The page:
Welcome to the final installment of our Talent Optimization series, managing performance to avoid the pain of “Performance Management.” For those of you who love doing annual performance reviews, skip this blog and write your own – we want to know your secret! But for the rest who find the reviews, and the conventional conversations that inevitably become about compensation (even when they are not), daunting, read on.
Performance Management is a process. Companies use it measure each individual employees’ [annual] contributions and impact. It supplies data to judge, plan, and compensate.
Managing Performance as a leader means being in tune with your team members. It requires you to understand;
With this information it is your job to help them navigate the work. This applies to all your team members, from the most junior to the most experienced. Autonomy does not negate the need for authentic leadership. Because, regardless of their skill set or experience, your understanding of each individual is essential to helping them grow and be successful. This will not happen through infrequent fly-by meetings, emails, form feedback, and/or occasional conversations when things get challenging.
Managing Performance effectively means supplying continuous feedback and coaching. Here are some ways you can ensure you are able to do that:
Schedule weekly or bi-weekly meetings to stay caught up. Monthly is not enough. These do not need to be long or complicated, you can even cancel them now and again by mutual agreement. But get them on the calendar and, most importantly, don’t marginalize the person by being consistently late, distracted, or by rescheduling.
Supply thoughtful, non-judgmental feedback based on your observations. Again, be specific. This is an area where the Situation-Behavior-Impact model for feedback may be a great place to start.
Do not overthink this step – simply ask the team member how they think things are going with a specific project or task. If you know there is a challenge in an area, try to surface it with questions NOT statements. Listening is the coach’s gold – so sit back, listen to hear and not to respond, and you may be surprised what you learn. Then work with your team member to incorporate growth areas into their ongoing development plan.
As a leader, you must also get feedback from those around you. That feedback, if you can consider it, will be invaluable to your personal growth. This is true whether the feedback is correct, or simply misperception. Because perception is reality to that person.
So, whether you accept it as truth in full or part, you are expected to handle feedback with maturity. Because to create trust you must provide an environment of psychological safety. That includes NOT showing behavior that makes your colleagues regret their honesty.
By putting your team members in the forefront, you can create an authentic and mutually beneficial partnership. Because while it is your job as a leader to get the work done, doing so in any way other than thoughtfully managing performance is short-term strategy. It will not inspire innovation, but it will tarnish your brand no matter how you slice it.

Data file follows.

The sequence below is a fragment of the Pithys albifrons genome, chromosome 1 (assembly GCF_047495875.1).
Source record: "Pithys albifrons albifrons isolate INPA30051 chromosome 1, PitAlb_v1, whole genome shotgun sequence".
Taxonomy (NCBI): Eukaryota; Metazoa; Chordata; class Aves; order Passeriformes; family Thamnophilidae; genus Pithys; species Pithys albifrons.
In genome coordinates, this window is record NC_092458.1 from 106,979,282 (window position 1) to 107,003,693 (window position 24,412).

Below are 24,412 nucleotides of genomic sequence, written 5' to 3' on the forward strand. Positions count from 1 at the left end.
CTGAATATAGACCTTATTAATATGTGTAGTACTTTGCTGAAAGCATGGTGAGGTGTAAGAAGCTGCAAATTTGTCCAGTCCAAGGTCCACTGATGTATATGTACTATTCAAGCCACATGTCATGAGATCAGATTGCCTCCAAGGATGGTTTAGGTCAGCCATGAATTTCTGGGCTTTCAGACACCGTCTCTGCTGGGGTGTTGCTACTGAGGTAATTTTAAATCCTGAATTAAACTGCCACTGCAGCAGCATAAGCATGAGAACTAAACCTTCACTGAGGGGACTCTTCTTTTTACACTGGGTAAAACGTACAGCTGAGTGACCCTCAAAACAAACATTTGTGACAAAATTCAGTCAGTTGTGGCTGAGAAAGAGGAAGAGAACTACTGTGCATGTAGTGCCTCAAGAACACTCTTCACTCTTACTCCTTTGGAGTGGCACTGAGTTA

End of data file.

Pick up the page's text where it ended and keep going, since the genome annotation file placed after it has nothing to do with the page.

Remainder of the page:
As we said last week when we talked about Rewards and Recognition, formal incentive programs are a foundational part of most traditional Performance Management processes. Because we expect to be paid in line with the quality, and quantity, of work we do. That is implicit to the agreement we make with our employers when we accept a position. The reality is that while incentives should not only be around your Performance Management process, if they are properly aligned to desired behaviors, they are the primary part.
This is not a challenge if you are Managing Performance, because the discussion is not an event but a culmination and summary. But if you are not supplying consistent, truthful feedback and coaching, surprises will happen. So, separating the time of the pay increase from the time of the formal annual review is nonsense, a device. Who are we trying to fool?
But, in regularly scheduled conversations about performance, you should never tie your feedback to ANY future reward or reprimand. If you are addressing current behavior, in-the-moment feedback or incentives are fine. But veiled threats or dangling carrots will not improve future performance. Not in a meaningful or sustainable way. It will, however, do a fantastic job of reinforcing the focus on $$$ and erode any trust you have managed to build.
Managing Performance is not easy. But it IS a leader’s primary responsibility to the organization and those they lead. It requires deep knowledge of the company, the work, and each of the individuals on the team. Therefore, if you are not talking in-depth to each direct report at least twice a month, consider whether the reporting relationship is appropriate. Everyone might be best served by them reporting to someone closer to their day-to-day. Because you cannot effectively manage what you do not understand.
We hope our Talent Optimization series has provided you with some helpful information. If you would like one-on-one support, please get in touch. We would be happy to help you get in the best position possible to attract, hire, and keep top performers!
Lisa Crockett is a leader and professional development coach with more than 20 years of experience in Human Resources, Learning, and Performance. To learn more about her professional career visit her on LinkedIn.